▪ Management has been net sellers of stock at attractive prices while the Company overpays. The CFO owns no shares, creating misaligned incentives.
▪ Dollarama would be better served allocating capital towards refreshing its stores and optimizing its logistics chain rather than repurchasing shares.
Canadian sell-side analysts are blissfully optimistic, and see little risk that Dollarama’s industry-leading valuation will compress
- A majority of analysts rate Dollarama a “Buy” without questioning its growth plans or profitability. The sell-side collectively sees 24% upside in DOL.
- If we assume that Dollarama will hit its lofty growth targets and aggressively value it as a mature, ex-growth business today, we are hard-pressed to justify a price target much more than C$43.62, or just 11% upside.
- Valued at 4x revenue, 16x EBITDA, and 23x EPS, DOL is priced at a 50-60% premium to its discount retailer peers. These multiples put DOL in an elite class of retail stocks, and are more reminiscent of what one would expect to see in an established high-fashion retailer than a low/no-moat dollar store facing fundamental headwinds. In a base-case scenario, we believe shares have ~40% downside risk.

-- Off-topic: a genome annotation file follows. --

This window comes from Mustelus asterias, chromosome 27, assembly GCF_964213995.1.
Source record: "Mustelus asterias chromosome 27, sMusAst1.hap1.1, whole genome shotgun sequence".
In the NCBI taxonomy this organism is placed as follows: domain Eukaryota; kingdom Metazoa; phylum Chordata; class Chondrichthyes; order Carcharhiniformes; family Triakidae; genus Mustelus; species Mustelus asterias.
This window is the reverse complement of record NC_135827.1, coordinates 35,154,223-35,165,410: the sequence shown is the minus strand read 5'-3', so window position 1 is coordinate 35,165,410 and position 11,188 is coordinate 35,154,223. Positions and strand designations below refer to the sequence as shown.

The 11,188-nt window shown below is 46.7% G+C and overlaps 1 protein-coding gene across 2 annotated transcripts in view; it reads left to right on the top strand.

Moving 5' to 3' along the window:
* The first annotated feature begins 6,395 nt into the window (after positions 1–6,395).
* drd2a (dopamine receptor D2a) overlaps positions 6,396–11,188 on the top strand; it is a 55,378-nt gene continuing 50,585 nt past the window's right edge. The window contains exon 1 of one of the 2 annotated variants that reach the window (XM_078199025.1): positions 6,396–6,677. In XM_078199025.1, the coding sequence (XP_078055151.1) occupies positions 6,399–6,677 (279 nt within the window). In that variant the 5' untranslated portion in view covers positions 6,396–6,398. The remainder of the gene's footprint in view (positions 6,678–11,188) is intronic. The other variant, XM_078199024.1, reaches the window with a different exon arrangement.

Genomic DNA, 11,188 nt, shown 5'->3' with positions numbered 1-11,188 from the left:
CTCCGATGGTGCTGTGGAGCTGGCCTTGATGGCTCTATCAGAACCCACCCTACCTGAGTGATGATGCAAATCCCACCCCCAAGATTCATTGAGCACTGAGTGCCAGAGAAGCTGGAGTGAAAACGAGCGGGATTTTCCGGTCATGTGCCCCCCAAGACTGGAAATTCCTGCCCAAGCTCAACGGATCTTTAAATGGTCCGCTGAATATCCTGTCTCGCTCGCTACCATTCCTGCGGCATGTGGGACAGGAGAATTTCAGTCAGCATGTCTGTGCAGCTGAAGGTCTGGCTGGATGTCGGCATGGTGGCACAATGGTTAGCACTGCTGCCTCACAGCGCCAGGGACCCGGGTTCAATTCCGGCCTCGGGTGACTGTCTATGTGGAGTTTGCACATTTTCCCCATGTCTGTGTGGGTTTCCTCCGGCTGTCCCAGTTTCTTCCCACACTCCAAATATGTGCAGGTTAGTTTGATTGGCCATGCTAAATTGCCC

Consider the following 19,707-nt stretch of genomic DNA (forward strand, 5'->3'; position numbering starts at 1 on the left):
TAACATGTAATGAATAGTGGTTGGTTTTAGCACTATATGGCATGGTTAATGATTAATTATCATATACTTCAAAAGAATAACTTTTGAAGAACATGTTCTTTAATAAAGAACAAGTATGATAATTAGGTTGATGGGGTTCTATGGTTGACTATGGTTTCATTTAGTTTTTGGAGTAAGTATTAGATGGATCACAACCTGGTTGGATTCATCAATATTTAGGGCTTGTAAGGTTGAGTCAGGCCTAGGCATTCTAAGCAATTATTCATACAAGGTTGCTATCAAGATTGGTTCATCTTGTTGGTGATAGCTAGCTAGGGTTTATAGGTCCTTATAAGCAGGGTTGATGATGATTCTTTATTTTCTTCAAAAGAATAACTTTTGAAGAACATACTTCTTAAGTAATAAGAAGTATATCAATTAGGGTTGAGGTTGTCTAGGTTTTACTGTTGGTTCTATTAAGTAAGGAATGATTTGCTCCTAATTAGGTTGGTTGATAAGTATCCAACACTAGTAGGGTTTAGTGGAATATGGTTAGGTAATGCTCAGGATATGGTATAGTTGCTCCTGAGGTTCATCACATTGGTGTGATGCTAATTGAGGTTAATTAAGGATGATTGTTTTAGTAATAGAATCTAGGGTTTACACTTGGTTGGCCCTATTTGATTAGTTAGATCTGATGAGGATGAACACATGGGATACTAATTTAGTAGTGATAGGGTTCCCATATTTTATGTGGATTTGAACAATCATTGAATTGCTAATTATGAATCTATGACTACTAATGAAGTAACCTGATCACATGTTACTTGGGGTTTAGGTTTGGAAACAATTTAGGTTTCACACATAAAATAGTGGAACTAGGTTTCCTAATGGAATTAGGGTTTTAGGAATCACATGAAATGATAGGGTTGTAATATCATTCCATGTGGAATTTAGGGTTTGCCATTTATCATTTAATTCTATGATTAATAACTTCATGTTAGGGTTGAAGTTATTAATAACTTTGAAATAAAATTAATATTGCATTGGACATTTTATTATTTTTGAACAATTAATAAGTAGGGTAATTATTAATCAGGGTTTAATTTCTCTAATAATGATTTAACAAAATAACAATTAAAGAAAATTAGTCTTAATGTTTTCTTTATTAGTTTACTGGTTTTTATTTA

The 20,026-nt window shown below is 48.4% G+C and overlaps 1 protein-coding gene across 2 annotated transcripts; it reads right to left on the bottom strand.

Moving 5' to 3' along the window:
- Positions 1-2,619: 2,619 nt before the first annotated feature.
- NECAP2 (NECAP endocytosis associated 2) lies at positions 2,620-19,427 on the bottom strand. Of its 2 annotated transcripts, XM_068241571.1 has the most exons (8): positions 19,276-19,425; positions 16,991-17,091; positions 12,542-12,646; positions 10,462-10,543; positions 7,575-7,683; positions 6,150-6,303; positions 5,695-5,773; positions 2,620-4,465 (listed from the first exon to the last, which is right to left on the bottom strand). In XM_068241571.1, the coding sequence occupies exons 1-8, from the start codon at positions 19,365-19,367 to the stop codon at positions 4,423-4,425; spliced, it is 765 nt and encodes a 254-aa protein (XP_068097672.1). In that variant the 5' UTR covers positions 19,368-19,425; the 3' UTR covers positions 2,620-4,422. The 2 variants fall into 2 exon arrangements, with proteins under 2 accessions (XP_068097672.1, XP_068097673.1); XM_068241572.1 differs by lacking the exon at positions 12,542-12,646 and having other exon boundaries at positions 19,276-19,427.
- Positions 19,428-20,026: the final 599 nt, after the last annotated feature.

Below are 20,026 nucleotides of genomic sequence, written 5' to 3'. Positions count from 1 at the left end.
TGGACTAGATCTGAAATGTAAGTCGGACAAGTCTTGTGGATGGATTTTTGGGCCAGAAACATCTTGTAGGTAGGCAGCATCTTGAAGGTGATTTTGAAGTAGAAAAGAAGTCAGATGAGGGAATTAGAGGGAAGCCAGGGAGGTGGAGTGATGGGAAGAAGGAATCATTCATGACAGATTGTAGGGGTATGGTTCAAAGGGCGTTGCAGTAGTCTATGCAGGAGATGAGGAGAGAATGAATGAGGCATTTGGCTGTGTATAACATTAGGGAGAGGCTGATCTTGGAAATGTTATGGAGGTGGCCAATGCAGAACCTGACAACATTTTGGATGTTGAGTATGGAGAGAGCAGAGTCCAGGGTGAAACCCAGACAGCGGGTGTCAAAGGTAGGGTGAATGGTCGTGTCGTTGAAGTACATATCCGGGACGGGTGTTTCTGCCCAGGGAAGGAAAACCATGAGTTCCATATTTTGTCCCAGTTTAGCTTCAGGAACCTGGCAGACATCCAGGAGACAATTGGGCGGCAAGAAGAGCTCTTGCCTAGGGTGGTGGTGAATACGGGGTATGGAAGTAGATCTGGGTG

Spruce Point Believes Dollarama (TSX: DOL) Is A “Strong Sell” With ~40% Downside Risk
Dollarama (DOL or “the Company”) is a dollar store which, following a series of price hikes over the course of several years,is no longer a true “dollar store.” As a result, DOL has fallen out of favor with value-oriented customers, causing average store traffic to contract and thus necessitating further price hikes to support SSS growth. Management is nonetheless aggressively pursuing unrealistic growth targets even as competitors flood the discount retail market and threaten its improbable margins. DOL’s shares trade at a 50% premium to peers in the value retail space – even following a ~20% drop after a disappointing Q2 – questionable governance and poor earnings quality notwithstanding.
We believe that DOL will continue to miss lofty investor expectations, and that its premium valuation will continue to be pressured.
A Retailer Of Low-End Products With Declining Fundamentals In An Increasingly Competitive Environment
- Undifferentiated Products: Dollarama sells a variety of low-priced products, mostly sourced directly from Its purported advantage in “sourcing” is contradicted by conversations with industry sources as well as numerous IP infringement lawsuits filed against the Company.
- Moving Upmarket Is A Risky Strategy: Faced with years of negative average traffic growth and an increasingly saturated market, Dollarama is driving comparable store sales growth by selling higher-priced However, in doing so, it is quickly losing its reputation as a true “dollar store,” and per-store traffic numbers are declining as a result. Big Lots (NYSE: BIG) undertook a similar strategy in the 2000s, but reversed course after admitting its failure.